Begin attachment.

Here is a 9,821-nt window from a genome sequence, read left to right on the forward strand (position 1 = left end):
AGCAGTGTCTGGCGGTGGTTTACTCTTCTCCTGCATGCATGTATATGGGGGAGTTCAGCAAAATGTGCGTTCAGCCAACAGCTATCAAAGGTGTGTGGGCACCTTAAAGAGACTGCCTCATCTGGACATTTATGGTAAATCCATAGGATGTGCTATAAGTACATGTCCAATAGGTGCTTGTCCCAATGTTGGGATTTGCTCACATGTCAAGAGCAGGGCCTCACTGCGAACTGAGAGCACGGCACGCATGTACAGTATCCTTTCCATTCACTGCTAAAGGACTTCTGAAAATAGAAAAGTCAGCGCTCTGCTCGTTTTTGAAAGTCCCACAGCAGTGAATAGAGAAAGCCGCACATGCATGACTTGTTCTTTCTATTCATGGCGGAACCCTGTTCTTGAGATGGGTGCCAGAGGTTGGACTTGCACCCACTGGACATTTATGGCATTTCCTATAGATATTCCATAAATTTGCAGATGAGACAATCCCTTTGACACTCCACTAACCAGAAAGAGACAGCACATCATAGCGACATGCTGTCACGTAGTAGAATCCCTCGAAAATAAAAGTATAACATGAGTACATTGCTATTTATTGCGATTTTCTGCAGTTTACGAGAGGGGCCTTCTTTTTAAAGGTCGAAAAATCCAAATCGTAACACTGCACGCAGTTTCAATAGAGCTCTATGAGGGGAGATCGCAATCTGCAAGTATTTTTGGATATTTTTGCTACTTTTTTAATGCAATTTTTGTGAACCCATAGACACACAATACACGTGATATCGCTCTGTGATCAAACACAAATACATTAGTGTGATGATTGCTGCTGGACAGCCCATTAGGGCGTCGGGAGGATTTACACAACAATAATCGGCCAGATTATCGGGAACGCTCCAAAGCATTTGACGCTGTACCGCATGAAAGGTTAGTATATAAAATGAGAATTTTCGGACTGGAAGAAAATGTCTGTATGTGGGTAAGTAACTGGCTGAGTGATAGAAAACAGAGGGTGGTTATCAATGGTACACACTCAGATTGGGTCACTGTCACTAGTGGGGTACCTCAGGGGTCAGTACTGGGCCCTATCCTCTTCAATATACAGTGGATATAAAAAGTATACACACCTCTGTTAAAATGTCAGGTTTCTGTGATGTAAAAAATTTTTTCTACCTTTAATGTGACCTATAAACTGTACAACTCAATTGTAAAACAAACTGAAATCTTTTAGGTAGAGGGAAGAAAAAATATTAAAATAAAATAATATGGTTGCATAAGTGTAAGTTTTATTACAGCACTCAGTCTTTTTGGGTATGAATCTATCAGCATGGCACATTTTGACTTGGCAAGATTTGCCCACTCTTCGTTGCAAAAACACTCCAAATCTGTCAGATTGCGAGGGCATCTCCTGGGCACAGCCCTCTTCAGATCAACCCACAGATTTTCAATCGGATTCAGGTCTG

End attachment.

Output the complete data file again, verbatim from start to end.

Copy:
Here is a 9,821-nt window from a genome sequence, read left to right on the forward strand (position 1 = left end):
AGCAGTGTCTGGCGGTGGTTTACTCTTCTCCTGCATGCATGTATATGGGGGAGTTCAGCAAAATGTGCGTTCAGCCAACAGCTATCAAAGGTGTGTGGGCACCTTAAAGAGACTGCCTCATCTGGACATTTATGGTAAATCCATAGGATGTGCTATAAGTACATGTCCAATAGGTGCTTGTCCCAATGTTGGGATTTGCTCACATGTCAAGAGCAGGGCCTCACTGCGAACTGAGAGCACGGCACGCATGTACAGTATCCTTTCCATTCACTGCTAAAGGACTTCTGAAAATAGAAAAGTCAGCGCTCTGCTCGTTTTTGAAAGTCCCACAGCAGTGAATAGAGAAAGCCGCACATGCATGACTTGTTCTTTCTATTCATGGCGGAACCCTGTTCTTGAGATGGGTGCCAGAGGTTGGACTTGCACCCACTGGACATTTATGGCATTTCCTATAGATATTCCATAAATTTGCAGATGAGACAATCCCTTTGACACTCCACTAACCAGAAAGAGACAGCACATCATAGCGACATGCTGTCACGTAGTAGAATCCCTCGAAAATAAAAGTATAACATGAGTACATTGCTATTTATTGCGATTTTCTGCAGTTTACGAGAGGGGCCTTCTTTTTAAAGGTCGAAAAATCCAAATCGTAACACTGCACGCAGTTTCAATAGAGCTCTATGAGGGGAGATCGCAATCTGCAAGTATTTTTGGATATTTTTGCTACTTTTTTAATGCAATTTTTGTGAACCCATAGACACACAATACACGTGATATCGCTCTGTGATCAAACACAAATACATTAGTGTGATGATTGCTGCTGGACAGCCCATTAGGGCGTCGGGAGGATTTACACAACAATAATCGGCCAGATTATCGGGAACGCTCCAAAGCATTTGACGCTGTACCGCATGAAAGGTTAGTATATAAAATGAGAATTTTCGGACTGGAAGAAAATGTCTGTATGTGGGTAAGTAACTGGCTGAGTGATAGAAAACAGAGGGTGGTTATCAATGGTACACACTCAGATTGGGTCACTGTCACTAGTGGGGTACCTCAGGGGTCAGTACTGGGCCCTATCCTCTTCAATATACAGTGGATATAAAAAGTATACACACCTCTGTTAAAATGTCAGGTTTCTGTGATGTAAAAAATTTTTTCTACCTTTAATGTGACCTATAAACTGTACAACTCAATTGTAAAACAAACTGAAATCTTTTAGGTAGAGGGAAGAAAAAATATTAAAATAAAATAATATGGTTGCATAAGTGTAAGTTTTATTACAGCACTCAGTCTTTTTGGGTATGAATCTATCAGCATGGCACATTTTGACTTGGCAAGATTTGCCCACTCTTCGTTGCAAAAACACTCCAAATCTGTCAGATTGCGAGGGCATCTCCTGGGCACAGCCCTCTTCAGATCAACCCACAGATTTTCAATCGGATTCAGGTCTG